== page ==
In recent weeks, I’ve talked about the contradictions that exist between the government’s desire to tame inflation, cut costs, increase taxes and cure the nation of its binge-drinking habits. All in the same flame-throwing breath.
It’s not the only chimera the coalition is chasing. In the unlikely figure of Eric Pickles, the coalition is currently in huffpuff pursuit of the decentralisation of power, via The Localism Bill that’s currently before parliament.
For neighbourhood retailers, and the individuals, communities and councils it is wishing to empower, the Localism Bill is an exciting prospect. It promises “a radical reboot of the planning system, including neighbourhood planning”.
At the same time, in the week that the Nocton superdairy withdrew its planning application, there is concern that the Localism Bill will give rise to ‘nimbyism’ when it comes to industrial and business development.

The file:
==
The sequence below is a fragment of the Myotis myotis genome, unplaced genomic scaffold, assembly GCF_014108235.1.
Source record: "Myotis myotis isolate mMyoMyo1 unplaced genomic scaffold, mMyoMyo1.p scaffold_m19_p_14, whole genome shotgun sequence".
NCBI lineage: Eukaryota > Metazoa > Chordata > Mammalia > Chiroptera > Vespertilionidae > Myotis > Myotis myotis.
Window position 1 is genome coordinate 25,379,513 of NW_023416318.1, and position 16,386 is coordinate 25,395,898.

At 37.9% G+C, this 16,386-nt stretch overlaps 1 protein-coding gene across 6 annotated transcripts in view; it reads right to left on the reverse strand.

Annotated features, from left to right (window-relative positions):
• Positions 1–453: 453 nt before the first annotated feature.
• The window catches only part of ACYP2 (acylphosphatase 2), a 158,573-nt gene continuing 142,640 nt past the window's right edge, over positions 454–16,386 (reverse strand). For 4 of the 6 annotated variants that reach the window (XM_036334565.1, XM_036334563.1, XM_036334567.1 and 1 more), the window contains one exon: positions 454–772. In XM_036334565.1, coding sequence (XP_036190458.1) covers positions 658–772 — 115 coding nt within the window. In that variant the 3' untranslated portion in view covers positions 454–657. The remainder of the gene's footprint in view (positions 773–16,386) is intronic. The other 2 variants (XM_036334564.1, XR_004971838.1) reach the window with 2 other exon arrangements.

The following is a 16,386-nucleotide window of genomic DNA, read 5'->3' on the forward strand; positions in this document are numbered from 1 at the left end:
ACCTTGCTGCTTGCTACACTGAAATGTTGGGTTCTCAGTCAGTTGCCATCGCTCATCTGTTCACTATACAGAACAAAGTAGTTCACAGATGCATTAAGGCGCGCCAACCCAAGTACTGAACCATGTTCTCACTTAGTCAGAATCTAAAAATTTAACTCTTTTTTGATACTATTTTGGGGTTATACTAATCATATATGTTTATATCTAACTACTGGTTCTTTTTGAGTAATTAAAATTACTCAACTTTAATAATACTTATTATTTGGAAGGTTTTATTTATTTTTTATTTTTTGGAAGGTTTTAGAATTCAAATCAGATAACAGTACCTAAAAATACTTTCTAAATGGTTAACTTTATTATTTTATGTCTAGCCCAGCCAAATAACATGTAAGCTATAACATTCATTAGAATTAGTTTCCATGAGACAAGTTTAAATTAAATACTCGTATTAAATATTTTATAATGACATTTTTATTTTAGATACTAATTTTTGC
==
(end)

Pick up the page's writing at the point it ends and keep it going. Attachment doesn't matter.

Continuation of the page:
And here’s the rub. While David ‘Big Society’ Cameron is promising neighbourly good deeds, inclusiveness and through the Localism Bill empowerment of the individual, Chancellor George ‘Hatchet’ Osborne is expected, in his budget, to cut red tape and free up businesses and big retailers in particular to overcome planning constraints. He needs to in order for his government to deliver a private sector-led recovery.
The issues at stake are thrown into sharp relief by The Grocer’s Hot 100 ranking of Britain’s c-stores. On the eve of the National Convenience Show and the ACS Summit, it’s no exaggeration to suggest the future of the retail landscape will be decided before our very eyes over the next few weeks.
The fact that our survey found so many Tesco c-stores on our Hot 100 list, and contained no stores in major cities such as Birmingham, Bradford, Cardiff and Leicester, shows not only how saturated the market now is, but how effective the supermarkets are in playing the planning game.